This partly explains why under normal, non-coerced, non-politicized pricing system, there are different prices for different quality products of the same generic category. For instance, there are different prices for different designs and brands of running shoes. And people love this price segmentation or price differentiation for differentiated designs, quality and packaging of products.

Here in the Philippines, price control is seldom practiced, thanks to some sanity in the minds of government regulators and bureaucrats. Unfortunately, that populist and interventionist policy is never erased in the minds of many people in government. That is why in the recently-enacted “Cheaper medicines law” or RA 9502, price control of some drugs and medicines “when national emergencies exist” was included.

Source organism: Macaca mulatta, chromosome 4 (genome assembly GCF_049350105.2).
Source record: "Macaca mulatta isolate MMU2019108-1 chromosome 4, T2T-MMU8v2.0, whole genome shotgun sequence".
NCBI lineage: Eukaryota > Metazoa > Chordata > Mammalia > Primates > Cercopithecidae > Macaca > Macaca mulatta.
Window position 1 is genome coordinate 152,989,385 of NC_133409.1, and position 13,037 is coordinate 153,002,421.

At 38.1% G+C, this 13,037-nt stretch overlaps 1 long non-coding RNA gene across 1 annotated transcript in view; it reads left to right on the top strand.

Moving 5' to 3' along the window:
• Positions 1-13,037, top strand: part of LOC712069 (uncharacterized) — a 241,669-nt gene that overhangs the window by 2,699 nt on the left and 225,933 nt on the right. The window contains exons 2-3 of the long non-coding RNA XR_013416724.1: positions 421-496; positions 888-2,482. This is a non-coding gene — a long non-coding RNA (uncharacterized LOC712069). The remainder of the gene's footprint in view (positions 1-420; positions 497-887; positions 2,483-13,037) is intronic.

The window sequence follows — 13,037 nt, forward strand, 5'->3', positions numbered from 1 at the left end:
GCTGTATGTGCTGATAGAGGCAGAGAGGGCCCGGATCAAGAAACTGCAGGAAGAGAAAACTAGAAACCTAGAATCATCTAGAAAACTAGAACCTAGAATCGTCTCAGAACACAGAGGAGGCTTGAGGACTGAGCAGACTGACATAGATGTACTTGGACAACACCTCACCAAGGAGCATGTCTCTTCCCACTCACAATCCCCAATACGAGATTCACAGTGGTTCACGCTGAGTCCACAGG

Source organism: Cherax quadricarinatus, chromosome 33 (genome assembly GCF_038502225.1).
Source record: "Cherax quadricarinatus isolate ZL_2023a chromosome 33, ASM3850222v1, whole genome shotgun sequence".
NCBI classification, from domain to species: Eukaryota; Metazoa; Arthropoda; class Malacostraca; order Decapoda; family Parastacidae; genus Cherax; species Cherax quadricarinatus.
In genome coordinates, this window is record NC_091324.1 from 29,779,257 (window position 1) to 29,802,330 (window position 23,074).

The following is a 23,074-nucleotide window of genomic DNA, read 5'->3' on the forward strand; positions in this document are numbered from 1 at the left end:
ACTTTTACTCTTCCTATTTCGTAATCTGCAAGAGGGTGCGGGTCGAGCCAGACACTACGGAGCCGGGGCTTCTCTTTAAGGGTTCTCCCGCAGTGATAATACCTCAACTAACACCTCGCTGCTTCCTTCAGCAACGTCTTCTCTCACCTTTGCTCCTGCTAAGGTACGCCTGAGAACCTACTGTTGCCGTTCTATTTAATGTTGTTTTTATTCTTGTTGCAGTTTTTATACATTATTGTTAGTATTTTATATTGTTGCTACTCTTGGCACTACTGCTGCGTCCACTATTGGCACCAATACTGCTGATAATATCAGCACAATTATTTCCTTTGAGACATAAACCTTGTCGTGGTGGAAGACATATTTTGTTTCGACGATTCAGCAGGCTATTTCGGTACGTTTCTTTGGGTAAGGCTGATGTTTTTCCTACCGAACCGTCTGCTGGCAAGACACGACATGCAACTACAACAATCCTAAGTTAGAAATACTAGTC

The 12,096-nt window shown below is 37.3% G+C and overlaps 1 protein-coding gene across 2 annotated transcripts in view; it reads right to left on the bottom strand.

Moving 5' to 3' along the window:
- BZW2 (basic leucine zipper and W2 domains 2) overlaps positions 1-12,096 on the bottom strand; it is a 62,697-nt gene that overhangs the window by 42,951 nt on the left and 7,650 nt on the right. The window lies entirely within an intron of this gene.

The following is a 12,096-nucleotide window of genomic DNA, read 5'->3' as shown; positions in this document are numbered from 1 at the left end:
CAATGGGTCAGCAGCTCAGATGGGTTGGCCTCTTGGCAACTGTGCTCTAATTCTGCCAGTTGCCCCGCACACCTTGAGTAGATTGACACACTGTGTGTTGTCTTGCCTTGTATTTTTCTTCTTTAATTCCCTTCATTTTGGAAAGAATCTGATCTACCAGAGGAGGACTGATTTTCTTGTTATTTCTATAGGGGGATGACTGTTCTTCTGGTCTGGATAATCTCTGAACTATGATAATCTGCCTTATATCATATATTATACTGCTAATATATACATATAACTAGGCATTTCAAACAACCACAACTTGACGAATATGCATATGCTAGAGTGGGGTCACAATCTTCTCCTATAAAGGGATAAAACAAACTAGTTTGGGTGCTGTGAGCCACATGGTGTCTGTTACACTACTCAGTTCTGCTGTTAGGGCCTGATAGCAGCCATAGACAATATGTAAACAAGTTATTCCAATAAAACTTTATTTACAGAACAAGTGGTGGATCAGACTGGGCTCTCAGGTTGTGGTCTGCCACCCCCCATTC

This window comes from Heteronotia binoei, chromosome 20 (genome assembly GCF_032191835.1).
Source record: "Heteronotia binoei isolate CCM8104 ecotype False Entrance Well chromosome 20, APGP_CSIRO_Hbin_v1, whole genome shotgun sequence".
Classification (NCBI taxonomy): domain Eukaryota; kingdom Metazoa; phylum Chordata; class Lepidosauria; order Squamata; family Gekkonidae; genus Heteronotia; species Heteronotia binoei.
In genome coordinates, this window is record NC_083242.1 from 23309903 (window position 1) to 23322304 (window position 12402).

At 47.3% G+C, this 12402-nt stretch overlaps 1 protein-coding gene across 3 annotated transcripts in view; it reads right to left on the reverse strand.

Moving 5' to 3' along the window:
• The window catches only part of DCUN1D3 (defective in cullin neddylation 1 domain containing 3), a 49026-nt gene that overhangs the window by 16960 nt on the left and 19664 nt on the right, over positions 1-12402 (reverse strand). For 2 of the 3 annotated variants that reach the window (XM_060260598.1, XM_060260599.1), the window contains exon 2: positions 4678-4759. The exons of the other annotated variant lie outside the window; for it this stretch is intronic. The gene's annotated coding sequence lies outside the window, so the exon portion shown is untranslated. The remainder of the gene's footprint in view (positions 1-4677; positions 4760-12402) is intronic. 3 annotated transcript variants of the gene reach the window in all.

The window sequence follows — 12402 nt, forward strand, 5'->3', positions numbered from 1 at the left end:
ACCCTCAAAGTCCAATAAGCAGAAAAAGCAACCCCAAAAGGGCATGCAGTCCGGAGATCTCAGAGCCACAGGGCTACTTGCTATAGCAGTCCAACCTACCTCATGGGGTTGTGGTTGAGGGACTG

This already sends a negative signal to producers of good quality and innovative medicines while sending positive signal to producers and traders of low quality, non-innovative, even counterfeit medicines. Because a “maximum price” to be set by the government through the Department of Health (DoH) and ordered by the President of the country will now be used by the second group of medicine producers and traders as a “target” price. Even low quality and non-innovative drugs can be priced near or at the level set as “maximum price” by the State.

The potential damage of the price control provision in the law, however, can be mitigated if the implementing rules and regulations (IRR) that will be issued will make it difficult and nonarbitrary to declare a “national emergency” to justify medicine price control. Thus, certain safeguards that are strict enough should be included in the IRR.

The current draft IRR prepared by the DoH somehow lists some good and strict criteria before a maximum retail price (MRP) can be declared. Among such criteria are the dozen-plus factors and inputs that contribute to the final price of medicines, like cost of research and marketing, taxes and fees, exchange rate, and so on.